RSM recently hosted a Capture the Flag competition for high school students in partnership with the University of Mount Union. Our team attempted to craft challenging but “solvable” problems for the participants to complete. When I was writing my challenges (they fell mostly in the Forensics category) my goal was to make problems that were something a high school student wouldn’t necessarily be able to answer off the bat, but, I included clues in each question, which were meant to direct students to sources which would be useful in solving each problem. This challenge, Forensics 200, included a packet capture file with a live exploit contained inside; specifically, the file contains traffic of a simple buffer overflow of an SLMail Server.
The students were given a pcap file with the following question: “The forensics200.pcap file contains some scanning traffic, followed by an exploit of a vulnerable SLMail Server. What are the first and last packets of the exploit tcp session (including TCP handshake)? (Answer format: first packet number-last packet number (e.g. 1-2)).”
Given the file type of the provided capture file, it was expected that the participants would have to undertake some very light Google-ing which would yield many useful tools, specifically, Wireshark. The second clue was “SLMail exploit” with one of the first results being this. Besides the exploit code (which, if you had knowledge about this sort of thing, should have told you all you need to know), we can see that it is a buffer overflow in the PASS command. Given no knowledge of Wireshark or how exploits work, we still have a lot with which to work. Some basic research on buffer overflows will tell you that you need a lot of user input to overwrite things (technically speaking, of course), and we know it is on the PASS command so we can start to look for the pass command in Wireshark. Even with no understanding of how TCP works, we can easily learn the basics through Wikipedia.
All of these sources provide knowledge of how the exploit works, what it should look like, where it starts and ends, and how to read the file. This is sufficient to start searching for the exploit traffic within the file itself. The jump-off point was to simply carefully examine the question and be inquisitive. Ultimately, that’s what I believe is the key to being a hacker.
Methods for Solving
Let’s start from the beginning. We have a pcap and a known exploit. So pull up the pcap in Wireshark. We can see almost 2.5k packets, so it is relatively small. Starting off, there are a lot of syn packets to different port numbers that are followed by reset ack packets.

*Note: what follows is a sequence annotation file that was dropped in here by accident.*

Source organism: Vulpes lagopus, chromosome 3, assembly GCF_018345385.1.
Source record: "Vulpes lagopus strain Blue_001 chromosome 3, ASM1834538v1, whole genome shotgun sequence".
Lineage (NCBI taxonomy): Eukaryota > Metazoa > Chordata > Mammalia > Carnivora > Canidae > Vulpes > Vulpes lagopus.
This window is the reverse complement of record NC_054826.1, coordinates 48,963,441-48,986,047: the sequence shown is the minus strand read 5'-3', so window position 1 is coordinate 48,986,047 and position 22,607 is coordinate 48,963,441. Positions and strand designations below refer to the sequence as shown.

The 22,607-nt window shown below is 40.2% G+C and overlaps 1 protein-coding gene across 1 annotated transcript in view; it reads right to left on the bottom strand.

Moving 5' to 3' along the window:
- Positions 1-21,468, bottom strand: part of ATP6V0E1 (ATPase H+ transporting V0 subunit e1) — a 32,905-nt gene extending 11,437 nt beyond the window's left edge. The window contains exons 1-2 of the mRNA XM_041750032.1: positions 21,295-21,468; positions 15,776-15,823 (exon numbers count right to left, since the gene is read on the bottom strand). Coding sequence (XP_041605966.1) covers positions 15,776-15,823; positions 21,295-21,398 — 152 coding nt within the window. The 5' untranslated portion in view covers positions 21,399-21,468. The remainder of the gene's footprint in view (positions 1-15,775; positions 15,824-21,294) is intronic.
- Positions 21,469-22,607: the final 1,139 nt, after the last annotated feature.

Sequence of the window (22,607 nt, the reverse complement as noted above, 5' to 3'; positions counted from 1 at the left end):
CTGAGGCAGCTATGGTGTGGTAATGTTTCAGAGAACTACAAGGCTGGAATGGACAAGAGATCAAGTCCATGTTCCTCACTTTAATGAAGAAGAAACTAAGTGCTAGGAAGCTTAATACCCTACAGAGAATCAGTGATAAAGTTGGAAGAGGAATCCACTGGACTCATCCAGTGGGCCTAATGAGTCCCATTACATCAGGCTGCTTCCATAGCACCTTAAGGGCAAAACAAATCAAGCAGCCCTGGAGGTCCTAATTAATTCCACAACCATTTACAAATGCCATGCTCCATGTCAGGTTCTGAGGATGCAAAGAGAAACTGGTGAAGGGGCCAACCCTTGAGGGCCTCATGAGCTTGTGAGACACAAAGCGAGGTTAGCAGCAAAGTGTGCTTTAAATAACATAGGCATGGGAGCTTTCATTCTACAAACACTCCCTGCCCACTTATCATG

I wouldn’t expect a high school student to know what this means (I certainly didn’t back then), so we will take a moment to discuss the theory of scanning a computer. Computers communicate on a network using ports and IP addresses. The IP address is kind of like an address to a house, it tells us where to send our messages. We also have multiple potential residents at this house (65,535 in fact) so we send our mail to the address and the specific resident at the house. Let’s say we want to find out who lives at this house. One way to do so is to send lots of mail to the different people (ports) and ones that aren’t there will typically send us back “does not live here” (reset ack packets) letters. That is what we are seeing going on right now.
Assuming we don’t know that, it is still possible to narrow down the scope in other ways. We do know that SLMail is a POP3 server which runs on port 110. So we can find only traffic to that port by using the filter bar across the top and searching for “tcp.port == 110”. The filter string looks a bit esoteric if you are not used to it, but Google leads us right to the answer if we search for “wireshark filter port”.
At this point, I will give you a little spoiler: our starting packet is displayed on the screen with just this filter.
So how do we determine which one it is? Hop back to our example exploit from exploit-db. It has the text “USER” and “PASS” part way down. Although you may not be able to read code to understand that it is sending that to the server, you can see both of these show up in our filtered display. In fact, if we enter “tcp contains “PASS”” into our filter we see only two packets. One that looks like somewhat similar to our example exploit and the other not so much.
Say we didn’t know how to search for TCP sessions that contain the text “PASS” (and I didn’t expect that from the participants). From our previous filter, we already have the packet, and, with a little bit of research, we know vaguely how a TCP handshake works. So we can trace back the list of packets to the first SYN, SYN-ACK, ACK packets starting at 1733. Then we can follow the traffic down until we find the FIN ACK and ACK packets. From Wikipedia, we know that FIN is how we begin to end the session and the last packet we see is 1746. Formatting it correctly, we have “1733-1746”, which was the solution.
That is one way to have approached the challenge. We could have have even brute forced all of the session starts and ends if we wanted, since we know how those work. It would have been tedious but I would have accepted that path to the answer.
If you were a participant in the event, hopefully the CTF has inspired you to go out and learn more about information security. Take a look at Wireshark (or even TCPDump). Learning to use either will teach you a lot more about TCP and are quite valuable. At a higher level, be inquisitive and never be afraid to ask, “Why?” And most of all have fun.